Previous reports demonstrated that CNA might be an alternative to permanent pacemaker in well selected patients with VVS[6,8]. Although short-term results after CNA are promising, ratio of positive response may be up to 23% of patients at post-procedural HUTs . Since the type of positive response is not clearly indicated in the studies, there is no clinical data on what to do next. As it demonstrated in the present case, syncope or prodromal symptoms may recur after CNA with a different mechanism.
To explain the different types of VVS, different degrees of activation or depression of the autonomous nervous system are be used: (1) cardioinhibitory VVS is associated with an activation of the parasympathetic nervous system which provokes bradycardia; (2) vasodepressor VVS primarily originates from the acute loss of sympathetic stimulation which causes a drop of blood pressure; (3) Nevertheless in most cases a combined mechanism is seen and called as mixed VVS. In the present case, pre-procedural HUT demonstrated a decline in blood pressure was accompanied by a fall in heart rate would suggest a mixed type VVS. Despite this suggestion, the nature of the spontaneous syncope
could not be fully explained. It is well known that a HUT solely based diagnose might be deceivable. For evaluation of the syncope mechanism, Holter or Loop recordings could add valuable clinical data, especially when syncope episodes have been so frequently reported. If we could demonstrate a collapse in the absence of marked bradycardia, it would have provided some basis for our consideration.
Wieling et al reviewed the classic literature related to the mechanisms underlying VVS and concluded that reduction in cardiac output through bradycardia, rather than vasodilation, may be the primary cause of the hypotension of VVS. The idea that CNA may prevent the development of bradycardia or asystole due to parasympathetic hyperactivity and be effective in resolving cardioinhibitory VVS is based on these general assumptions.
In our case, the contribution of the vasodepressor component was probably not detected in the pre-procedural HUT due to the fact that the increase in parasympathetic activity was more pronounced. However, after successful vagal denervation, the vasodepressor response became obvious. Kim et al recently assessed the determinants of VVS during glyceryl trinitrate -stimulated HUT and demonstrated that syncope might be related with systemic vascular resistance rather than cardiac output. In our case, HUT was demonstrated glyceryl trinitrate -stimulated vasodepressor response after CNA. So, we prescribed midodrine hydrochloride to deal with vasodepressor response which is a potent peripherally acting alfa 1 agonist. In our previous published article, we performed the technique in some mixed cases. Although syncope episodes and asystole are no longer seen, there was a significant hypotension response during HUTs. Therefore, our case might be an additional clue to demonstrate that CNA may present not such adequate clinical results in mixed or vasodepressor syncope as those observed in purely cardioinhibitory syncope.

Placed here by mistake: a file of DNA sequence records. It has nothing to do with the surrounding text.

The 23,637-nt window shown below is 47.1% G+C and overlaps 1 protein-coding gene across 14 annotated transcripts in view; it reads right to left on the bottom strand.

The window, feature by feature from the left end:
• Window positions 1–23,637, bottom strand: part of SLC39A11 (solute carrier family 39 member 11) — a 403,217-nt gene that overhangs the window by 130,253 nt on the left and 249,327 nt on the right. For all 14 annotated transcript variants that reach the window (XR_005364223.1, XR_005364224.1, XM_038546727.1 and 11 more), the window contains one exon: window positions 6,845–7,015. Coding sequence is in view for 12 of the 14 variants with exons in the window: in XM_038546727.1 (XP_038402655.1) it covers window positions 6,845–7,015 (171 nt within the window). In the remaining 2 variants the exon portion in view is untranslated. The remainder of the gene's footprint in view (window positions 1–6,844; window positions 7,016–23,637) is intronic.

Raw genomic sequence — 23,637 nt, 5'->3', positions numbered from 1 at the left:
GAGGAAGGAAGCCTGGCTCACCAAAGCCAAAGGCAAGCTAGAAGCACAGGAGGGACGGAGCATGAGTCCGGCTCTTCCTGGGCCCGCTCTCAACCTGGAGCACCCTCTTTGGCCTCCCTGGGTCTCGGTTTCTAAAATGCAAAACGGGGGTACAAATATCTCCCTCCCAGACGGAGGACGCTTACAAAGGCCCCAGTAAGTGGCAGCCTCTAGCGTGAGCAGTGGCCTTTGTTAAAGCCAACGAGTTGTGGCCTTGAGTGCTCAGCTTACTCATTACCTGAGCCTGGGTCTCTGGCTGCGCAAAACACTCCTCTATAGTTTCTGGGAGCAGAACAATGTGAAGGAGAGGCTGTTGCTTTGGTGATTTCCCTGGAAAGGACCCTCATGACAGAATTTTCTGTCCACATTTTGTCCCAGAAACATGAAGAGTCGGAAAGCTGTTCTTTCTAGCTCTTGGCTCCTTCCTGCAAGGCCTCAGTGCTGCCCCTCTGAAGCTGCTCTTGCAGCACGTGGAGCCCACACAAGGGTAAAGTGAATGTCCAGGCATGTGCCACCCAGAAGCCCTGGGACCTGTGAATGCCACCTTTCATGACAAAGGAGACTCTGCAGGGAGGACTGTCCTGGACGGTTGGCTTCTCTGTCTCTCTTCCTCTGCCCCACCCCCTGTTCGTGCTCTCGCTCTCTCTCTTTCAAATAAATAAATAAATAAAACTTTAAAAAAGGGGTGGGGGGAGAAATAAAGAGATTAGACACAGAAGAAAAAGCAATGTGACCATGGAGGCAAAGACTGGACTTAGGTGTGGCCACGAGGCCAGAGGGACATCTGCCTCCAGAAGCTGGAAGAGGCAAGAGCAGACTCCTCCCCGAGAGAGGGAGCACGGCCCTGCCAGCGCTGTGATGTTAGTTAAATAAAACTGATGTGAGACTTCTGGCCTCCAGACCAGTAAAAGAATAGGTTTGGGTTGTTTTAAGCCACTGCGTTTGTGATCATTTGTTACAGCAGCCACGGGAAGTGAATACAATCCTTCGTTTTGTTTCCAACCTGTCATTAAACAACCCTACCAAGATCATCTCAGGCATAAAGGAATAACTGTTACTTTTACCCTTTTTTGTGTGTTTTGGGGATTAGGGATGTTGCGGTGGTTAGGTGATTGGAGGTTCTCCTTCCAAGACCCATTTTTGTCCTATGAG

In our case, the passive phase of HUT lasted longer than 30 minutes. Protocols with shorter passive phases, followed by sensitization with nitrate or isoproterenol, are linked with greater specificity than protocols with a more prolonged passive phase. That may raise the question whether HUT response after denervation was a true vasodepression or simply a false positive. In the present work, continuous HFS was applied to detect localization of ganglionated plexus. However, using an atrioventricular nodal functional response to continuous HFS to locate ganglionated plexi may not be sufficient to locate the sites as those observed with synchronized HFS. Thirdly, one of the important issues related CNA is to check, as a hard end point, the real denervation achievement. Although we evaluated immediate autonomic functions, it requires a method for extracardiac vagal effect evaluation at the end of procedure. Lastly, there is no primary scientific evidence of direct association between vagal response during clinical syncopal situation and parasympathetic response site in the HFS application during electrophysiological study.
Parasympathetic hyperactivity based bradycardia or sympathetic withdrawal guided vasodilatation contributes varying grades to VVS. Although there are serious concerns about sensitivity and specificity, a well interpreted HUT might be used to reveal partial contribution of different components in VVS. The concept of CNA may offer an alternative way to treat recurrent cardioinhibitory VVS cases. Further studies are warranted to investigate the utility of CNA in these conditions.